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Watched a YouTube video of a guy that something like 40,000 something miles on a Leaf . He pointed out that the instrument display had a " battery health " indicator with " bars " . Kind of like the display of signal strength on a cell phone .

His indicator was down 3 bars meaning the battery was down enough to noticeable reduce his range , in miles .

Now , to my question pertaining to the Spark EV . Does it have a display to indicate pretty much the same thing ? If so , what are you all seeing on your cars ? How much loss in range ?

Thanks , :)
Wyr
God bless
 

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Early leafs in really hot climates had issues where battery packs were replaced under warranty, but they apparently changed the design to help avoid this problem in current leafs. I've never seen a report in 3 years of reading this forum about battery range loss in a spark, but then again sparks were sold in so few states that there aren't very many Spark EVs out there.

A coworker of mine working in AZ got his car lemon lawed because Nissan was unwilling to replace his battery nor deal with the plastic out gassing from the seats made of recycled pop bottles.
 

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No other EV (or Plug-in) has a battery health meter, that I'm aware of. I've never understood why Nissan would want their customer to know this information. I'm sure it affects the resale of used Leaf's (Leaves). The Chevrolet products, Volt and Spark, both use a thermal management system for the battery, which the Nissan lacks. Almost every other plug-in uses some form of Thermal management which works to cool the battery when it gets too warm, or to warm the battery when it gets too cool.

There is more anecdotal evidence on the Volt than the Spark, but look at the case of Eric Belmer who has over 300,000 miles on his Chevy Volt with no signs of any battery loss. It appears that Thermal management plays a large part in this.

To me, The Nissan is a nice package, it may look a little quirky but I like the tall seating position, the interior room, the dash lay-out and the utility, but I would not buy one, because it lacks a thermal management system.
 

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Heat is the enemy of battery longevity. This is why Chevy EV's (Volt, Spark, ELR, Bolt) all have a liquid cooling system as mentioned above. Nissan tried to take a shortcut by not having a liquid cooling system and claimed the Volt's design was over-engineered. Nissan owners paid the price in "wilted" Leafs, while the Chevy EV's are still going strong.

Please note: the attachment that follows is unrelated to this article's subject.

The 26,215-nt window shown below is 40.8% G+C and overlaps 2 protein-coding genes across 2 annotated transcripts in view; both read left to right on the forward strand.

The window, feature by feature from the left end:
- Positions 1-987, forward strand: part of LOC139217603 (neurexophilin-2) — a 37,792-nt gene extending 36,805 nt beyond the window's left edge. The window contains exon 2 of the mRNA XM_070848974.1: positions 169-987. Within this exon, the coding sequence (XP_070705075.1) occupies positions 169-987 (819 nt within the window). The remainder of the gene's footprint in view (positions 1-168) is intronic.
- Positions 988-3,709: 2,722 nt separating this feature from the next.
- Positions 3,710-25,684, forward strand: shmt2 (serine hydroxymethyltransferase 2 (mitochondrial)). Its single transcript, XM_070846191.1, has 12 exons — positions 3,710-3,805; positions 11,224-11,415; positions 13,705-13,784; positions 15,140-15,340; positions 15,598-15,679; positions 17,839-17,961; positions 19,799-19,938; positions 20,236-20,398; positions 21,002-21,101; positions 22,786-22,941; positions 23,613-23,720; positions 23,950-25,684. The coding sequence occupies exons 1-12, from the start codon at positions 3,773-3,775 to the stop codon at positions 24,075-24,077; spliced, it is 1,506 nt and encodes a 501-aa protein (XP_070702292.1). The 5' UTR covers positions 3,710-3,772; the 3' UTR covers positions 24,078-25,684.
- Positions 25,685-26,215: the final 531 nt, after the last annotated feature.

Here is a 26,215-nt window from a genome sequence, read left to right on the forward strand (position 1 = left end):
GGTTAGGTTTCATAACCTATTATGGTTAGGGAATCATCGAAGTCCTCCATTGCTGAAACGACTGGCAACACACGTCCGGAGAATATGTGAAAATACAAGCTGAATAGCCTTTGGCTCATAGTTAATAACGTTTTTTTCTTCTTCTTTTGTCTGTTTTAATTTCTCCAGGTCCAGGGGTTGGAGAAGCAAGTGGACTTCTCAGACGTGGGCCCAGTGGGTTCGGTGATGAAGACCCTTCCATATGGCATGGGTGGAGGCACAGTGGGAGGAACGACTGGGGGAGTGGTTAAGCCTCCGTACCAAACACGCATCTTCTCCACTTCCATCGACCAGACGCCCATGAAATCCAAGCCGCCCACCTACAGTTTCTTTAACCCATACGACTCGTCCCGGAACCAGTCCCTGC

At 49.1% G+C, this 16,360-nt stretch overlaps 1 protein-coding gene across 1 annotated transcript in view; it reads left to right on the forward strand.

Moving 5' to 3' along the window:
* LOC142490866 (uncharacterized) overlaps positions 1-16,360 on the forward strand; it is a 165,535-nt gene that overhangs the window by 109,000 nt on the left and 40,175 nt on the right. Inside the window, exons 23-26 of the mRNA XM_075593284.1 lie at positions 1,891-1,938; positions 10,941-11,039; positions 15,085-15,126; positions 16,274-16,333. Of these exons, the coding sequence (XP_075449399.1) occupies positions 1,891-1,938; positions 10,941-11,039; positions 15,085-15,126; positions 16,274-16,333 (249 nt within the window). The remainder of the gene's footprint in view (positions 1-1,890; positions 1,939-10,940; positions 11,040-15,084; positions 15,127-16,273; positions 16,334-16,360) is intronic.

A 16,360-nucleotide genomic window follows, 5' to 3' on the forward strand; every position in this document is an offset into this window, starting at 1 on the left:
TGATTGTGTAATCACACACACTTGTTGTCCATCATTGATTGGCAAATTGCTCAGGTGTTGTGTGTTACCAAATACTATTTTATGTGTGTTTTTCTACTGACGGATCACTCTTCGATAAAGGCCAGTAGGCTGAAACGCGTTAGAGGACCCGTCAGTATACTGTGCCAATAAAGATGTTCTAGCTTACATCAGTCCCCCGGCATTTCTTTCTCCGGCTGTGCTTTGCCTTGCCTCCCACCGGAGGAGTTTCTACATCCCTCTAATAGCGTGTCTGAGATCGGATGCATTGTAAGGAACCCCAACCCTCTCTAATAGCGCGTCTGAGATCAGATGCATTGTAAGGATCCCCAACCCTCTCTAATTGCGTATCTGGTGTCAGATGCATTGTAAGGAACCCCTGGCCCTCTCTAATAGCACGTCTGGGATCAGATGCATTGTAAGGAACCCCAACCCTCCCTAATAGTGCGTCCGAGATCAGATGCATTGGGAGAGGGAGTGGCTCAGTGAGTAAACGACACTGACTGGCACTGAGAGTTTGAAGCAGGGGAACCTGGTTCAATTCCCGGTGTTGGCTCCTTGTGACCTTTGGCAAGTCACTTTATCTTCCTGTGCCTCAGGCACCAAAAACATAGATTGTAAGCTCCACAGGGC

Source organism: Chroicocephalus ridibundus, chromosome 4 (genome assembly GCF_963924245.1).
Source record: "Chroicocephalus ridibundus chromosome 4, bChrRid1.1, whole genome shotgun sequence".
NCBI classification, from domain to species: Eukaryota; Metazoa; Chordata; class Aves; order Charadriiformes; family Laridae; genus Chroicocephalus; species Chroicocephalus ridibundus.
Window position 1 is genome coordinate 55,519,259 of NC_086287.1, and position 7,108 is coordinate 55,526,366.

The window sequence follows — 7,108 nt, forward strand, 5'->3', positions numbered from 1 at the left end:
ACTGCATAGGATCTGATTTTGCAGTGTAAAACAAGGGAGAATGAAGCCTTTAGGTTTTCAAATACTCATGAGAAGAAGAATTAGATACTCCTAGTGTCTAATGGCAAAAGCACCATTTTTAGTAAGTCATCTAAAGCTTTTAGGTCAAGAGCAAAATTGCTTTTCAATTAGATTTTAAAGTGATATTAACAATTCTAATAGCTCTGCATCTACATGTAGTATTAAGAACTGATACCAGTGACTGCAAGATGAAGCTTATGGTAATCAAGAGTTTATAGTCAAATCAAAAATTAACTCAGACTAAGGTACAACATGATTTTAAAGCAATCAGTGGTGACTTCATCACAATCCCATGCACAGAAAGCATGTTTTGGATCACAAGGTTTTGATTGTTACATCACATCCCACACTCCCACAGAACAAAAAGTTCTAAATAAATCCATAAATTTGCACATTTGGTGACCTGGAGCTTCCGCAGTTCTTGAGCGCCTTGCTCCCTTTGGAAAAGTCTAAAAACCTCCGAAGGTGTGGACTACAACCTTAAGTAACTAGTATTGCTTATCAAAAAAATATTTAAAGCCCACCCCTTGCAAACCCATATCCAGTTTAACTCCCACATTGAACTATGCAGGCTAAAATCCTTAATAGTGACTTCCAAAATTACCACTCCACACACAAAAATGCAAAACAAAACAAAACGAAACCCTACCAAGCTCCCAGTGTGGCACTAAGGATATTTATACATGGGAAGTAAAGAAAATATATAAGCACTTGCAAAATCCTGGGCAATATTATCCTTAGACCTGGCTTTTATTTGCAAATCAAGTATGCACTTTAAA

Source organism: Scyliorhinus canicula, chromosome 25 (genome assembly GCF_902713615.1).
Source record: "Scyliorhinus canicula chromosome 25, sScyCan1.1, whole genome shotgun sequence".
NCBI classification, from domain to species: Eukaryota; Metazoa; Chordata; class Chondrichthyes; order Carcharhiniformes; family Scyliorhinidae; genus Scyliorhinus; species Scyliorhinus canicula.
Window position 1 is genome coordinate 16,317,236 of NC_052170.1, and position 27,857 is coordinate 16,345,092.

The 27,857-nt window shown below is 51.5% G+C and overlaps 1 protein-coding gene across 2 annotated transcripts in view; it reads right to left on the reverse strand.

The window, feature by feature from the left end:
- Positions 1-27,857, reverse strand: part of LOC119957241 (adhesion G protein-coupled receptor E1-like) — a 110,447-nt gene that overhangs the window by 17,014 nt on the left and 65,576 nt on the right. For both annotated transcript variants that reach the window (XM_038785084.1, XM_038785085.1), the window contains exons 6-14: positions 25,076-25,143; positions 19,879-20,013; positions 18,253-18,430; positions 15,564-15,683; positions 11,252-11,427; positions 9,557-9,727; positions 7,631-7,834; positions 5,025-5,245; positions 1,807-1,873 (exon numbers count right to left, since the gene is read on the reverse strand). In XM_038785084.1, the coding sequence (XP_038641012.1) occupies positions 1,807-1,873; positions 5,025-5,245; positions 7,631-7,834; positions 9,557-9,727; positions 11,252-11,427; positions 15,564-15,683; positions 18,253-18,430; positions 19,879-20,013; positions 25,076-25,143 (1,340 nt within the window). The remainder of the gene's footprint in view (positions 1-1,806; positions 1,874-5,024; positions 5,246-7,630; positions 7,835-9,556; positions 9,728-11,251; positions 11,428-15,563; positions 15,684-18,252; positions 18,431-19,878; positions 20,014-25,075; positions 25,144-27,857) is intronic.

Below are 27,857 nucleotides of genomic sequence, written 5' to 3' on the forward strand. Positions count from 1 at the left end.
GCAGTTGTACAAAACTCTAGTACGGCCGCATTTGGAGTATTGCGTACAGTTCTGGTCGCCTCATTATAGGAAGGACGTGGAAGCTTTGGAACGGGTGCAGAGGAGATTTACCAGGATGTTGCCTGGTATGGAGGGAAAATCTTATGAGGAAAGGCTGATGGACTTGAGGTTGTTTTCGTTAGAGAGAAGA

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I wouldn't buy ANY EV that didn't have a liquid TMS like the Volt etc. The Volt is so well engineered and over protected (huge buffer and TMS) that I doubt we'll notice any real loss of range for at least a decade maybe more.

Good luck.
 

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No other EV (or Plug-in) has a battery health meter, that I'm aware of. I've never understood why Nissan would want their customer to know this information. I'm sure it affects the resale of used Leaf's (Leaves). The Chevrolet products, Volt and Spark, both use a thermal management system for the battery, which the Nissan lacks. Almost every other plug-in uses some form of Thermal management which works to cool the battery when it gets too warm, or to warm the battery when it gets too cool.

There is more anecdotal evidence on the Volt than the Spark, but look at the case of Eric Belmer who has over 300,000 miles on his Chevy Volt with no signs of any battery loss. It appears that Thermal management plays a large part in this.

To me, The Nissan is a nice package, it may look a little quirky but I like the tall seating position, the interior room, the dash lay-out and the utility, but I would not buy one, because it lacks a thermal management system.
I have a 2011 LEAF and it did not even display the SOC. After our meeting with the Chief Vehicle Engineer for the LEAF in 2011, Nissan moved in the direction of displaying the SOC. However, info on the battery capacity is another matter, they didn't show any data for the driver. That info is available with ELM3277 dongle connected to the OBDII. The initial battery capacity is about 66 Ahr. Currently my LEAF is showing about 51 Ahr and the loss of 2 out of 12 capacity bars [shown on the display]. If an early LEAF owner loses 4 of the bars in less than 5 yrs and 60K miles, the warranty gave a new battery. The lack of active cooling of the battery is a big problem, and wonder how much longer Nissan can built EVs without addressing the thermal issue. As batteries become larger and the DCFC operates at higher currents, it seems to me, active cooling is a necessity.
 

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Really hot climates? I lost 3 bars and the average high in July where I am is 72F.
Do you still have the LEAF? If so, how many bars have you lost now? There are several 2011 LEAF owners nearby who have lost 4 bars and received new batteries. I wonder if the LEAF had active thermal management, how well the batteries would hold up. Of course, the EV weight would be higher and so would the cost, I think.
 

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I have a 2012 Nissan leaf with 50,000km (31,000miles) on it. It has still not lost its first capacitance bar. But it is noticeable that the first (fuel) bar only gets about 8km, where the rest of the battery/fuel bars (on average) get about 12km. I expect to lose the first capacitance bar by the end of the year. (Which ain't bad, considering 4 years of solid use, charging to full almost every night...) I believe if you lose more than 3 of them before 160,000km or 6 years, Nissan will replace the batter. I do not expect that to happen with my vehicle.
 
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